These factors raise several questions, and they point to several potential factors that may have caused—or contributed to causing—the fatal accident. For example:

  • Proper Use of the Safety Harness – Safety harnesses can only save lives if they are used properly. If a worker is properly clipped or tied into a fixed anchor, then the worker should not be at risk of falling into the water. Unfortunately, many falls occur because offshore workers haven’t received adequate training or are discouraged from prioritizing their safety over working as efficiently as possible.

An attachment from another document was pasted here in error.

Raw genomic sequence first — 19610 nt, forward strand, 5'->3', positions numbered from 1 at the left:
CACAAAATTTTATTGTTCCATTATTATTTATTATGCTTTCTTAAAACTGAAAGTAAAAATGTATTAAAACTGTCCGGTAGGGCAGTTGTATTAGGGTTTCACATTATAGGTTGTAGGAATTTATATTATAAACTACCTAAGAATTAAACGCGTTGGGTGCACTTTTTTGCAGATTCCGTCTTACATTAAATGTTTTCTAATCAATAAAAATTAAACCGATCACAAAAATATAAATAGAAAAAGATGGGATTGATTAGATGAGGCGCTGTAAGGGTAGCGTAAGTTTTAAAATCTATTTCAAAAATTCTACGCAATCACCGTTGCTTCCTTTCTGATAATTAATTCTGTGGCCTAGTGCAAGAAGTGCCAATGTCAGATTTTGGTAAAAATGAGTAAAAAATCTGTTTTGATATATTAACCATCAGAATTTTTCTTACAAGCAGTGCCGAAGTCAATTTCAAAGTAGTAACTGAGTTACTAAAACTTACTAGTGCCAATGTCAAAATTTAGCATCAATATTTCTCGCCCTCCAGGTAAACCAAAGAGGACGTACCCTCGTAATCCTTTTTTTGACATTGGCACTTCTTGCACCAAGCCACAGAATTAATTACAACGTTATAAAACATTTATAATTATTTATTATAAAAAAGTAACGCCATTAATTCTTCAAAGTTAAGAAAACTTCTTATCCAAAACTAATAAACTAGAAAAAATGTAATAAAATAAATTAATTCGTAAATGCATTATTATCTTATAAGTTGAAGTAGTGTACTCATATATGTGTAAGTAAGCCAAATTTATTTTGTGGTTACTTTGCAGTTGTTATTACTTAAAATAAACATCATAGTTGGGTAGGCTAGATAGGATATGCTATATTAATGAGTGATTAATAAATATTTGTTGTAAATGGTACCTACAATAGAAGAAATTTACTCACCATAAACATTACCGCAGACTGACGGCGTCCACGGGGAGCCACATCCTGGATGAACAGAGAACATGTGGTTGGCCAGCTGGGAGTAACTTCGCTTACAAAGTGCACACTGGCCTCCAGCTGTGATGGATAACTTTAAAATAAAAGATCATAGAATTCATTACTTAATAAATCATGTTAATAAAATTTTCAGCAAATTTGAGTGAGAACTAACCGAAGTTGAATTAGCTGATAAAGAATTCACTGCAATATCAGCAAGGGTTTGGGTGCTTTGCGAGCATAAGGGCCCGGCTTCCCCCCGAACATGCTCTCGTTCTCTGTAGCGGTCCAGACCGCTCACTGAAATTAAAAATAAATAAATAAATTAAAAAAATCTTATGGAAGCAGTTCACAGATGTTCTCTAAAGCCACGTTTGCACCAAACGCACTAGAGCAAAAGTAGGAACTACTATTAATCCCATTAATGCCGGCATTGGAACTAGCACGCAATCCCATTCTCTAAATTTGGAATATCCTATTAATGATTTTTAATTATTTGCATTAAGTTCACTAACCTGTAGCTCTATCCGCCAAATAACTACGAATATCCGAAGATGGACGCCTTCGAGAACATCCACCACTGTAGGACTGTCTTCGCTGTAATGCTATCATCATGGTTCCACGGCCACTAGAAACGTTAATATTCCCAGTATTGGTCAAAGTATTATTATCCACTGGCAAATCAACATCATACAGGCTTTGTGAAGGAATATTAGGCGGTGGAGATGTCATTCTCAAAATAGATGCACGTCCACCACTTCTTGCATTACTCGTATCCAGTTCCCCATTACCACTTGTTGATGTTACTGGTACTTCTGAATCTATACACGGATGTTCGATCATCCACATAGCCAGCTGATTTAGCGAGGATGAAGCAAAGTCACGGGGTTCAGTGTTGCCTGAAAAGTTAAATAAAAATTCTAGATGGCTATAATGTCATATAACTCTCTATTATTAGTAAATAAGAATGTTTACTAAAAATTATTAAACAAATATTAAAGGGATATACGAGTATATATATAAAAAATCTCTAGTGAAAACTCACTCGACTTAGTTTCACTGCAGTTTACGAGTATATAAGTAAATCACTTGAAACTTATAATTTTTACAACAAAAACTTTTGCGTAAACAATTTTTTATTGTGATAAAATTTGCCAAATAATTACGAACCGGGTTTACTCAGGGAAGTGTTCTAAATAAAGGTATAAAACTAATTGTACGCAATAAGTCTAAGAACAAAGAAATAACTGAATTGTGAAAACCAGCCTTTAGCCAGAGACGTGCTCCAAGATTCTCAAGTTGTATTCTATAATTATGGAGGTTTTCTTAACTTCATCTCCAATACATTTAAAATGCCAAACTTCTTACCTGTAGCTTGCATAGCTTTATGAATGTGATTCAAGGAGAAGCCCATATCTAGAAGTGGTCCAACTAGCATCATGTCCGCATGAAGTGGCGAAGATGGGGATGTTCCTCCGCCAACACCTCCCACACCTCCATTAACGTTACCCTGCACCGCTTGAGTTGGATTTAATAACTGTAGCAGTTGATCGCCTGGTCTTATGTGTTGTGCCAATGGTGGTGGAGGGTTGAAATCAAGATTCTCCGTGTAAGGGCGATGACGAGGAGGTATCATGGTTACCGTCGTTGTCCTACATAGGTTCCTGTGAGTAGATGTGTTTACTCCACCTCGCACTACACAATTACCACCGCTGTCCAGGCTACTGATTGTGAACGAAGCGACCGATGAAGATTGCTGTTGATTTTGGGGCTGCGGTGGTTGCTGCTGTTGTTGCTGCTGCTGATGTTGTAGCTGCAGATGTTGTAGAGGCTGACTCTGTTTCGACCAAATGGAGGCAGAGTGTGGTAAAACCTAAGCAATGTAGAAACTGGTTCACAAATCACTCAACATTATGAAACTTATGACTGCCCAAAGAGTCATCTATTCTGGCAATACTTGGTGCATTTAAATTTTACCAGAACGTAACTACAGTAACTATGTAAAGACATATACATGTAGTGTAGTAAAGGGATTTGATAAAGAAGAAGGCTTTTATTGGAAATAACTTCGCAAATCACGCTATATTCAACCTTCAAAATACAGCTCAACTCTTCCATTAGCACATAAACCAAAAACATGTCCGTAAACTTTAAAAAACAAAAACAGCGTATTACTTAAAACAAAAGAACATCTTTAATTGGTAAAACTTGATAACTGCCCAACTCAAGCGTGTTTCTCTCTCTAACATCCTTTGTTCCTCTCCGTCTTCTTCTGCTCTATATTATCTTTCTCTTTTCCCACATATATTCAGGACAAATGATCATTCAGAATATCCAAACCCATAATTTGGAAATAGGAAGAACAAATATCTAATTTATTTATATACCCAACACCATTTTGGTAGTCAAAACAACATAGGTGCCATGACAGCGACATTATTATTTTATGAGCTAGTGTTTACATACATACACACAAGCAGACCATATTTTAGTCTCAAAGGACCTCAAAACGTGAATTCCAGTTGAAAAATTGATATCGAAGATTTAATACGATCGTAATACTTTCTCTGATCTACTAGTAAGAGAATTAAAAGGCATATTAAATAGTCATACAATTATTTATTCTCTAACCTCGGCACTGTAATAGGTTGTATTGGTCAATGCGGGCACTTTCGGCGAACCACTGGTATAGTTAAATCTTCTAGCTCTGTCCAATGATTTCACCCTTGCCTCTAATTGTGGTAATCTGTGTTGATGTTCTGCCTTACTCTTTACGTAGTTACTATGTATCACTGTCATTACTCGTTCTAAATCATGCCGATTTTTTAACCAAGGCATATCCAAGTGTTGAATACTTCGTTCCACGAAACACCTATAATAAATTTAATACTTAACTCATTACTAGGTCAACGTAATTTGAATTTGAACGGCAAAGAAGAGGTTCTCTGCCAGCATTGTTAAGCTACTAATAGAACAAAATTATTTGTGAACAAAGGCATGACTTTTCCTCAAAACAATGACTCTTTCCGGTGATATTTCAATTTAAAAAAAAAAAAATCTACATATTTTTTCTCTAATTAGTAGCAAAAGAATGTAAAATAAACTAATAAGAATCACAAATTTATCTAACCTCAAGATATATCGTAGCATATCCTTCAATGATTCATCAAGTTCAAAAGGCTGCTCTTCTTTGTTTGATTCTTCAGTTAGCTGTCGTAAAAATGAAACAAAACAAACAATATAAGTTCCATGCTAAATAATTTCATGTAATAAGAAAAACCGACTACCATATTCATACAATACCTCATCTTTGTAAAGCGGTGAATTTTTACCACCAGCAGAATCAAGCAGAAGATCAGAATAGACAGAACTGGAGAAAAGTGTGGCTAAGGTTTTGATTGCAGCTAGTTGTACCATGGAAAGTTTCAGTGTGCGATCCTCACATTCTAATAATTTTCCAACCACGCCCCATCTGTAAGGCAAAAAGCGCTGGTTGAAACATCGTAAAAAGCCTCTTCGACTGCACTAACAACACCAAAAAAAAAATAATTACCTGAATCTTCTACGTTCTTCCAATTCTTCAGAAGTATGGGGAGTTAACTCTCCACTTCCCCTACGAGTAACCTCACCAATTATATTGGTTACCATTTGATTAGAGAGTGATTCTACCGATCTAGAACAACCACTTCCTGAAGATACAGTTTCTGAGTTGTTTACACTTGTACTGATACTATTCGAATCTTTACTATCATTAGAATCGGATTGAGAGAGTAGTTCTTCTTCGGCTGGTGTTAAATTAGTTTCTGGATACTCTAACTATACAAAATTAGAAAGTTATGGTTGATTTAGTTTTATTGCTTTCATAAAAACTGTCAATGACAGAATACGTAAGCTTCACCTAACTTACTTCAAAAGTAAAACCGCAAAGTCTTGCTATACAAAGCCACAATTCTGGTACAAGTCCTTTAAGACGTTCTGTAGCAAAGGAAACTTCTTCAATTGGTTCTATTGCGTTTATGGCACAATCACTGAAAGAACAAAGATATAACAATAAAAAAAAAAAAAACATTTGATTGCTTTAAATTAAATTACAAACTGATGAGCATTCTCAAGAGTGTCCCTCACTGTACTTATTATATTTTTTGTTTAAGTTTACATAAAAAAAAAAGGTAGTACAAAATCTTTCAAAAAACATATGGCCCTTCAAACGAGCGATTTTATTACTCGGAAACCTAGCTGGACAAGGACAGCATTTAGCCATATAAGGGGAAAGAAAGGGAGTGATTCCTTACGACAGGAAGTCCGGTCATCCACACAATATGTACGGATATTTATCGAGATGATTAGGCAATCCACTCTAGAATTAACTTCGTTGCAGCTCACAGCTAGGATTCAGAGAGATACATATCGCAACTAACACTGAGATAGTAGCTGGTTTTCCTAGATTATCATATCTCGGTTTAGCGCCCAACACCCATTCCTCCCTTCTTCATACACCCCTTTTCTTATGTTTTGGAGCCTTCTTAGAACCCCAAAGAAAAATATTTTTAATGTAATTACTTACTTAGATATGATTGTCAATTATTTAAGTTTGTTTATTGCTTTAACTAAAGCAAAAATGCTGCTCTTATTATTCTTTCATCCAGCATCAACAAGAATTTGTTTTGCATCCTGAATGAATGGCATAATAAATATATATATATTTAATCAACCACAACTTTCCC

• Adequate Training Regarding Water Entry – It is also extremely important that offshore workers receive adequate training regarding water entry. Entering the water unexpectedly, especially from a significant height, can be a frightening and disorienting experience. As a result, offshore workers need to have adequate training so that returning to the surface (and manually inflating their life jackets, if necessary) is second nature.
  • Safety Harness and Life Jacket Maintenance – Safety harnesses and life jackets have a shelf life, and this shelf life can be shortened significantly if a safety harness or life jacket is not properly maintained. Inadequate maintenance can cause various types of failures, and these failures can put offshore workers in extremely dangerous and often life-threatening situations.